ATLANTA — For Georgians with even small financial problems, home ownership can be out of reach.
Some may be enticed by seller financing promising homes with low payments, but experts told Channel 2 there's a catch.
Channel 2’s Dave Huddleston first reported concerns about land contracts last year. Now, a federal lawsuit claims Texas-based Harbour Portfolio is targeting minority communities in Metro Atlanta with a type of seller financing designed to fail.
Georgians who signed those contracts said they were desperate to be homeowners.
“It’s a disaster in my eyes,” DeMarkus Horne said. “I really wish I was not in this situation right now. I wish I did not have my family in this situation.”
Horne signed a land contract to purchase a DeKalb County home in 2012. A friend suggested Harbour Portfolio’s seller financing to him. Attracted to the low down payment, Horne spoke to a representative by phone and then signed a land contract that came in the mail. The home was never appraised or inspected, which is legal for land contracts in Georgia.
The home was sold “as is,” and Horne’s contract with Harbour stated he must bring the home to habitable conditions within four months.
“I love to do home improvement so I was looking very much forward to working on the home,” Horne said.
It was not the suburban dream Horne thought it would be. He said after he spent years making repairs, a pipe burst in the house, sending water gushing from the concrete foundation.
Mold and mildew has ruined carpets, walls and many of the family’s belongings. Horne, along with his wife and three children, had to find another place to stay.
“With that mold and mildewing, we couldn’t stay in the home because the smell got overbearing. My daughter and my youngest son started to cough,” Horne said.
Harbour purchased the house for $15,500 and then sold it to Horne for $52,400 less than a month later -- at a 10 percent interest rate.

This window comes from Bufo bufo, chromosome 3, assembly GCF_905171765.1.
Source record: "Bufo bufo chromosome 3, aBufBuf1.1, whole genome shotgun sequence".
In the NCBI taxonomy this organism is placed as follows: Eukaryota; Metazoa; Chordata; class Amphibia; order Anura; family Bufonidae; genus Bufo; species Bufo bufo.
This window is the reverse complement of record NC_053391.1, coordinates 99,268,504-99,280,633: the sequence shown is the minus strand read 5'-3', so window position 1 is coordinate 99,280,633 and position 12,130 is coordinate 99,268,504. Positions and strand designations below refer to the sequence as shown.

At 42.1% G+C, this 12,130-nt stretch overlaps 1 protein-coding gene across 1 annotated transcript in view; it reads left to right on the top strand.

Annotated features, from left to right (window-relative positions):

“Unfortunately, there are so many people who have signed the papers because it is being sold as home ownership,” said attorney Sarah Bolling Mancini, with Atlanta Legal Aid.
Mancini said Harbour’s promise of affordability masks a contract designed to fail. If a purchaser does not make proper repairs, can’t insure the home or misses a single payment, the contract can be voided. She represents Horne and 16 other Georgians in a federal lawsuit.
“The people who have been harmed, disproportionately, by this practice are borrowers of color. This lawsuit is about the racial targeting of a predatory financial product,” Mancini said.
Channel 2 teamed up with Cox Media Group partners across the U.S. to investigate the use of land contracts and the allegations against Harbour Portfolio.
Janna Clar,k with Fox 23 News in Tulsa, knocked on the doors of Harbour homes in Oklahoma and met Raymond Jones. Jones hoped to purchase his home after he signed a land contract.
“It was hideous when I moved in,” Jones said. He said he slept on the floor of the home for three months while he made repairs. Now, his children live in the home with him.
After a fall, Jones’ leg was amputated. He is now learning how to use a prosthetic, and he is unable to work. Jones said he fears he will not be able to make payments on his home.
“Yeah, I’m worried about finances.” Jones said. “I’m struggling.”
Cox Media Group TV stations in Oklahoma, Florida, North Carolina, Pennsylvania, Tennessee, Ohio and Georgia documented American families that bought fixer-uppers from Harbour Portfolio with land contracts.
“The terms in general are unfavorable and built to fail,” said Ann Carpenter, who tracks housing trends for the Federal Reserve Bank of Atlanta.
She said buyers attracted to low payments may not understand the risks.